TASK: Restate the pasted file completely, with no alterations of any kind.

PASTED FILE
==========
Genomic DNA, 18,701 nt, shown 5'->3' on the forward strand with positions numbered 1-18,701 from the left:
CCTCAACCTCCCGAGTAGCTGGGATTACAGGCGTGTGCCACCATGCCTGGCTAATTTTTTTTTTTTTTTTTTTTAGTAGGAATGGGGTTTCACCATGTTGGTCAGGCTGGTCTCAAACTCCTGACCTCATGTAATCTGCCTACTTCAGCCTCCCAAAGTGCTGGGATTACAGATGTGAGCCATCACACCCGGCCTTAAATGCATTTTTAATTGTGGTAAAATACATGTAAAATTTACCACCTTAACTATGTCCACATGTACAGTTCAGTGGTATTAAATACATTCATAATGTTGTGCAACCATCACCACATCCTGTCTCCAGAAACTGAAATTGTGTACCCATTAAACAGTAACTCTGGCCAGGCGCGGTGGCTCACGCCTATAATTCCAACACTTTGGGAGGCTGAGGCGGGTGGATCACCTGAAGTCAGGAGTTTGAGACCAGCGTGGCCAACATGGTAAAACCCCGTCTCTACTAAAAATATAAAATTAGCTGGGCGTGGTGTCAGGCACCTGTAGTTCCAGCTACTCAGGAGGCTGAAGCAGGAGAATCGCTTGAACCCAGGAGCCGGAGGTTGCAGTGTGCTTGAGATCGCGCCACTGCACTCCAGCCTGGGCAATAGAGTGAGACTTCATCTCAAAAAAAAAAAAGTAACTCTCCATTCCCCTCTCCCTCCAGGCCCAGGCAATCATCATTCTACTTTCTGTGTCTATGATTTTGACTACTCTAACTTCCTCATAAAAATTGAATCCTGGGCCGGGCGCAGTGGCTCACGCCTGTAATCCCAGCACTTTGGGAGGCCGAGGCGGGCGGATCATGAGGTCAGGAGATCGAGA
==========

Genomic DNA, 18,701 nt, shown 5'->3' on the forward strand with positions numbered 1-18,701 from the left:
CCTCAACCTCCCGAGTAGCTGGGATTACAGGCGTGTGCCACCATGCCTGGCTAATTTTTTTTTTTTTTTTTTTTAGTAGGAATGGGGTTTCACCATGTTGGTCAGGCTGGTCTCAAACTCCTGACCTCATGTAATCTGCCTACTTCAGCCTCCCAAAGTGCTGGGATTACAGATGTGAGCCATCACACCCGGCCTTAAATGCATTTTTAATTGTGGTAAAATACATGTAAAATTTACCACCTTAACTATGTCCACATGTACAGTTCAGTGGTATTAAATACATTCATAATGTTGTGCAACCATCACCACATCCTGTCTCCAGAAACTGAAATTGTGTACCCATTAAACAGTAACTCTGGCCAGGCGCGGTGGCTCACGCCTATAATTCCAACACTTTGGGAGGCTGAGGCGGGTGGATCACCTGAAGTCAGGAGTTTGAGACCAGCGTGGCCAACATGGTAAAACCCCGTCTCTACTAAAAATATAAAATTAGCTGGGCGTGGTGTCAGGCACCTGTAGTTCCAGCTACTCAGGAGGCTGAAGCAGGAGAATCGCTTGAACCCAGGAGCCGGAGGTTGCAGTGTGCTTGAGATCGCGCCACTGCACTCCAGCCTGGGCAATAGAGTGAGACTTCATCTCAAAAAAAAAAAAGTAACTCTCCATTCCCCTCTCCCTCCAGGCCCAGGCAATCATCATTCTACTTTCTGTGTCTATGATTTTGACTACTCTAACTTCCTCATAAAAATTGAATCCTGGGCCGGGCGCAGTGGCTCACGCCTGTAATCCCAGCACTTTGGGAGGCCGAGGCGGGCGGATCATGAGGTCAGGAGATCGAGA